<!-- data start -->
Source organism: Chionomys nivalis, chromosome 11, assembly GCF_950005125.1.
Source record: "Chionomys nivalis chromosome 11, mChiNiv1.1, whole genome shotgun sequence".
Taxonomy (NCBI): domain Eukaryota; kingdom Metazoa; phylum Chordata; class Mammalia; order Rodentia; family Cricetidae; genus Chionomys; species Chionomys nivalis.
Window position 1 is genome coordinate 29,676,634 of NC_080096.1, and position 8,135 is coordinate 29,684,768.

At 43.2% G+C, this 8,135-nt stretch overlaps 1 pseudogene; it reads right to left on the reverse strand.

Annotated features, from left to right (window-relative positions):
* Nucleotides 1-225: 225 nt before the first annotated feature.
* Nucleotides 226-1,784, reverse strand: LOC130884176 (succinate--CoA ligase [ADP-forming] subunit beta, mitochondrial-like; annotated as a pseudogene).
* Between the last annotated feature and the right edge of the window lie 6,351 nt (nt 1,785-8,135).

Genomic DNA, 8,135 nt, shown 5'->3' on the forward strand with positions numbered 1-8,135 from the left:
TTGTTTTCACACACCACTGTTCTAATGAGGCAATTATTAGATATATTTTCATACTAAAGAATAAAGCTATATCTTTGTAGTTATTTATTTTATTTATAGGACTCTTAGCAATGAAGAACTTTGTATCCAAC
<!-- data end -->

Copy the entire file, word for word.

Source organism: Chionomys nivalis, chromosome 11, assembly GCF_950005125.1.
Source record: "Chionomys nivalis chromosome 11, mChiNiv1.1, whole genome shotgun sequence".
Taxonomy (NCBI): domain Eukaryota; kingdom Metazoa; phylum Chordata; class Mammalia; order Rodentia; family Cricetidae; genus Chionomys; species Chionomys nivalis.
Window position 1 is genome coordinate 29,676,634 of NC_080096.1, and position 8,135 is coordinate 29,684,768.

At 43.2% G+C, this 8,135-nt stretch overlaps 1 pseudogene; it reads right to left on the reverse strand.

Annotated features, from left to right (window-relative positions):
* Nucleotides 1-225: 225 nt before the first annotated feature.
* Nucleotides 226-1,784, reverse strand: LOC130884176 (succinate--CoA ligase [ADP-forming] subunit beta, mitochondrial-like; annotated as a pseudogene).
* Between the last annotated feature and the right edge of the window lie 6,351 nt (nt 1,785-8,135).

Genomic DNA, 8,135 nt, shown 5'->3' on the forward strand with positions numbered 1-8,135 from the left:
TTGTTTTCACACACCACTGTTCTAATGAGGCAATTATTAGATATATTTTCATACTAAAGAATAAAGCTATATCTTTGTAGTTATTTATTTTATTTATAGGACTCTTAGCAATGAAGAACTTTGTATCCAAC